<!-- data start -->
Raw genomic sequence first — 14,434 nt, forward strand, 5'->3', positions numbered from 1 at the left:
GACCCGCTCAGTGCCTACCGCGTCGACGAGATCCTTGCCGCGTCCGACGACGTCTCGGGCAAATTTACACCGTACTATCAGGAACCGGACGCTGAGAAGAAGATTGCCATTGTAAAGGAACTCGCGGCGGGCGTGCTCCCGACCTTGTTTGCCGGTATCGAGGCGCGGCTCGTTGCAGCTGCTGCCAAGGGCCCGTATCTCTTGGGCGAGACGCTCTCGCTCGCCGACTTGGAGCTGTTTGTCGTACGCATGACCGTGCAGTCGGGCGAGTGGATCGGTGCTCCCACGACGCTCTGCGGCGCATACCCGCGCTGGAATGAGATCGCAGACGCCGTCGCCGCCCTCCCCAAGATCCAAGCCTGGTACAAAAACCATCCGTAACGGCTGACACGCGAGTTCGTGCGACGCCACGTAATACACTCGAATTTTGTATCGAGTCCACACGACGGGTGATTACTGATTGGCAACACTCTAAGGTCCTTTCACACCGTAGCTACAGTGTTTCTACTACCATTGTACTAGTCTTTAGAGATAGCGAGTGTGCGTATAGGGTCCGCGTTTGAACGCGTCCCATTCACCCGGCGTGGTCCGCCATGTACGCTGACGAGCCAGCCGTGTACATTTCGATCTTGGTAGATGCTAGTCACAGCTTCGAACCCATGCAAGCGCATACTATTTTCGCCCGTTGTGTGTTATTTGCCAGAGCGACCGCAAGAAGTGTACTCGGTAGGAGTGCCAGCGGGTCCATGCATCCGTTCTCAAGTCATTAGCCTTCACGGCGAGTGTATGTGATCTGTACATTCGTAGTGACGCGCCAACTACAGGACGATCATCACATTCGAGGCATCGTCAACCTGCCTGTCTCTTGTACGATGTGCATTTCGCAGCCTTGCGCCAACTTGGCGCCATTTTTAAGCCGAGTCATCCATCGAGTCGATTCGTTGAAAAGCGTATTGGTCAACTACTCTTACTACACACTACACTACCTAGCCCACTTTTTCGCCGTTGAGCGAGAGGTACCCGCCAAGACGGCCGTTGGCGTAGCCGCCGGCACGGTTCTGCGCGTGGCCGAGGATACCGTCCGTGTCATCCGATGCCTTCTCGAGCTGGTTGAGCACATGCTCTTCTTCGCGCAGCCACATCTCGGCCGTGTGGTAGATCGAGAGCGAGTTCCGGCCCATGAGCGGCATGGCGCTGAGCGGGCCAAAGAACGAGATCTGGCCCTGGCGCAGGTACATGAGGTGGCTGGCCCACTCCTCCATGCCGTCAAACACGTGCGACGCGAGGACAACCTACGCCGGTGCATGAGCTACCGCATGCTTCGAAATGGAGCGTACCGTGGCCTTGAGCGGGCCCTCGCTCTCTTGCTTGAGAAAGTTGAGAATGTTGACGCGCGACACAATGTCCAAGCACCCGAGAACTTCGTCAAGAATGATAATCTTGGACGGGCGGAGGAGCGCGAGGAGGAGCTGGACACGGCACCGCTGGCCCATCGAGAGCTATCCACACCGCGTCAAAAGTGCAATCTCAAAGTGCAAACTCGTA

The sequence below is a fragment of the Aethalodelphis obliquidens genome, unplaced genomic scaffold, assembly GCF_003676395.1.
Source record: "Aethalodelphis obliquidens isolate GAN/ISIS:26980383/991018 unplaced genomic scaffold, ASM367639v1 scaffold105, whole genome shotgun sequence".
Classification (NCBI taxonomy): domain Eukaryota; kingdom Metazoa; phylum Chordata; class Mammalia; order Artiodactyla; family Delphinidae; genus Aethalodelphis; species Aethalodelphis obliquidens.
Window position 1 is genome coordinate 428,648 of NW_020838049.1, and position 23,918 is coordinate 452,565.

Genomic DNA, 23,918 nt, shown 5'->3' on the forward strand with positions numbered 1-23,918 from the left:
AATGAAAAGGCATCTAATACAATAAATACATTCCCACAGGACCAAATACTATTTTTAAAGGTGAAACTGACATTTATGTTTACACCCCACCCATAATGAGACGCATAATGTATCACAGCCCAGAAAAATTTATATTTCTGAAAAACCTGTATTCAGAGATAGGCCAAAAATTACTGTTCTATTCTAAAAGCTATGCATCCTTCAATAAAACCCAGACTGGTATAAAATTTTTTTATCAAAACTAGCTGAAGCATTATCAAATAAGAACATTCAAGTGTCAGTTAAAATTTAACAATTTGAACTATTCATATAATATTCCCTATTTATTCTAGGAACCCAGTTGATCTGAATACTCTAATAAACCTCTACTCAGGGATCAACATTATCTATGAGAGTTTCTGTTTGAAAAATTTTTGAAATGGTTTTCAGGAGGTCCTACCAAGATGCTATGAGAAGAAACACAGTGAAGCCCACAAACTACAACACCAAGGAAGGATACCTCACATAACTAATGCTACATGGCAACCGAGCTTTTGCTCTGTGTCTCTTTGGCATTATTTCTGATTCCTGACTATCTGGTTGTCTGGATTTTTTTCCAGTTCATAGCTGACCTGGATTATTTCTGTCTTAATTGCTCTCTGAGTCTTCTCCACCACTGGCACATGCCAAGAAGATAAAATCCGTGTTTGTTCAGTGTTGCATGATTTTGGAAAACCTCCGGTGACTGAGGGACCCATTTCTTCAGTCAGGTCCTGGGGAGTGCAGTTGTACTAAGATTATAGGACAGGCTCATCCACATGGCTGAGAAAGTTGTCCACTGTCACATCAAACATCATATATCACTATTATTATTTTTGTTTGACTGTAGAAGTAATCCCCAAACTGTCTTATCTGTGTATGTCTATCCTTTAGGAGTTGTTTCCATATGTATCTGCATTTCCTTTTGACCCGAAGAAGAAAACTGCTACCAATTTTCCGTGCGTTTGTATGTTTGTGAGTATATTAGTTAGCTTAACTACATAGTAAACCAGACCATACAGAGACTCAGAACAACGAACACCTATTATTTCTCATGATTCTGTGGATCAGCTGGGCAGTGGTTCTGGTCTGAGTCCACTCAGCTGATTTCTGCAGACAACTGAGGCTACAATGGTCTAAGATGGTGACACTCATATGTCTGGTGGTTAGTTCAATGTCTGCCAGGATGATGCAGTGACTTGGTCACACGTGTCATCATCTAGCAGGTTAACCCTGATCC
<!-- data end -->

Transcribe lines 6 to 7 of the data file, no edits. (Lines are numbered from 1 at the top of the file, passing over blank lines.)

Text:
Window position 1 is genome coordinate 428,648 of NW_020838049.1, and position 23,918 is coordinate 452,565.

Genomic DNA, 23,918 nt, shown 5'->3' on the forward strand with positions numbered 1-23,918 from the left: